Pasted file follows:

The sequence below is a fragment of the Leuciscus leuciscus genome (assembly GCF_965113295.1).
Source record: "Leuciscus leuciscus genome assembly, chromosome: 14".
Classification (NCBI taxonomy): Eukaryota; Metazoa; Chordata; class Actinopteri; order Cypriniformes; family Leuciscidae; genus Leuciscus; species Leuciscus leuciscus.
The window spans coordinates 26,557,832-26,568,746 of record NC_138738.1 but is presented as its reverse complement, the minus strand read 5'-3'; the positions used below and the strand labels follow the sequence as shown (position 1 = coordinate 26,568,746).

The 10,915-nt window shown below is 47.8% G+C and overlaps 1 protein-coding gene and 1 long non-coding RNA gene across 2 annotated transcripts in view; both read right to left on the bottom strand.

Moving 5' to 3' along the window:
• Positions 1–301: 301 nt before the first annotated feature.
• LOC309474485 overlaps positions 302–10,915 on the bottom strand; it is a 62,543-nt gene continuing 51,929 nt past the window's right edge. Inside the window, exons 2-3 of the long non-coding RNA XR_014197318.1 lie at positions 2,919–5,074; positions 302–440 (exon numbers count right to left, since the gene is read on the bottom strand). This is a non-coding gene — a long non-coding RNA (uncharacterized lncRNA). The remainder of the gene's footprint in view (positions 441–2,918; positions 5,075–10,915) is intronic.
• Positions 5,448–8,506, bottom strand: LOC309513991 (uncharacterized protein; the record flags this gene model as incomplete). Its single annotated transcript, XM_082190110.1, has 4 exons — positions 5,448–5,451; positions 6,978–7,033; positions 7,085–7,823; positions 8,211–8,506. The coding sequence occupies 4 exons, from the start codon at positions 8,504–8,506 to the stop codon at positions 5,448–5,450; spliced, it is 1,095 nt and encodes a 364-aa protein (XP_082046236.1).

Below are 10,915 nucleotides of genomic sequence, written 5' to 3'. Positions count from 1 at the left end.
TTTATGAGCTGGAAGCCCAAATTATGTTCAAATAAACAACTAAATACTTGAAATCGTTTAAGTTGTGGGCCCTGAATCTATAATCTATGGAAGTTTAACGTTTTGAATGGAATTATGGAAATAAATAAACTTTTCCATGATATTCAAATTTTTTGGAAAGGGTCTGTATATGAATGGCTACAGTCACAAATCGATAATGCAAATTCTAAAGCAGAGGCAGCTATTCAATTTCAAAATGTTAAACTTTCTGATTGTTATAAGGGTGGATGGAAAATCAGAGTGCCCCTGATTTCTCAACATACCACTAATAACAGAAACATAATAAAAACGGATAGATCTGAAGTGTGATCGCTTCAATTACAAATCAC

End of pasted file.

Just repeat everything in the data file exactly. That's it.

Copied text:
The sequence below is a fragment of the Leuciscus leuciscus genome (assembly GCF_965113295.1).
Source record: "Leuciscus leuciscus genome assembly, chromosome: 14".
Classification (NCBI taxonomy): Eukaryota; Metazoa; Chordata; class Actinopteri; order Cypriniformes; family Leuciscidae; genus Leuciscus; species Leuciscus leuciscus.
The window spans coordinates 26,557,832-26,568,746 of record NC_138738.1 but is presented as its reverse complement, the minus strand read 5'-3'; the positions used below and the strand labels follow the sequence as shown (position 1 = coordinate 26,568,746).

The 10,915-nt window shown below is 47.8% G+C and overlaps 1 protein-coding gene and 1 long non-coding RNA gene across 2 annotated transcripts in view; both read right to left on the bottom strand.

Moving 5' to 3' along the window:
• Positions 1–301: 301 nt before the first annotated feature.
• LOC309474485 overlaps positions 302–10,915 on the bottom strand; it is a 62,543-nt gene continuing 51,929 nt past the window's right edge. Inside the window, exons 2-3 of the long non-coding RNA XR_014197318.1 lie at positions 2,919–5,074; positions 302–440 (exon numbers count right to left, since the gene is read on the bottom strand). This is a non-coding gene — a long non-coding RNA (uncharacterized lncRNA). The remainder of the gene's footprint in view (positions 441–2,918; positions 5,075–10,915) is intronic.
• Positions 5,448–8,506, bottom strand: LOC309513991 (uncharacterized protein; the record flags this gene model as incomplete). Its single annotated transcript, XM_082190110.1, has 4 exons — positions 5,448–5,451; positions 6,978–7,033; positions 7,085–7,823; positions 8,211–8,506. The coding sequence occupies 4 exons, from the start codon at positions 8,504–8,506 to the stop codon at positions 5,448–5,450; spliced, it is 1,095 nt and encodes a 364-aa protein (XP_082046236.1).

Below are 10,915 nucleotides of genomic sequence, written 5' to 3'. Positions count from 1 at the left end.
TTTATGAGCTGGAAGCCCAAATTATGTTCAAATAAACAACTAAATACTTGAAATCGTTTAAGTTGTGGGCCCTGAATCTATAATCTATGGAAGTTTAACGTTTTGAATGGAATTATGGAAATAAATAAACTTTTCCATGATATTCAAATTTTTTGGAAAGGGTCTGTATATGAATGGCTACAGTCACAAATCGATAATGCAAATTCTAAAGCAGAGGCAGCTATTCAATTTCAAAATGTTAAACTTTCTGATTGTTATAAGGGTGGATGGAAAATCAGAGTGCCCCTGATTTCTCAACATACCACTAATAACAGAAACATAATAAAAACGGATAGATCTGAAGTGTGATCGCTTCAATTACAAATCAC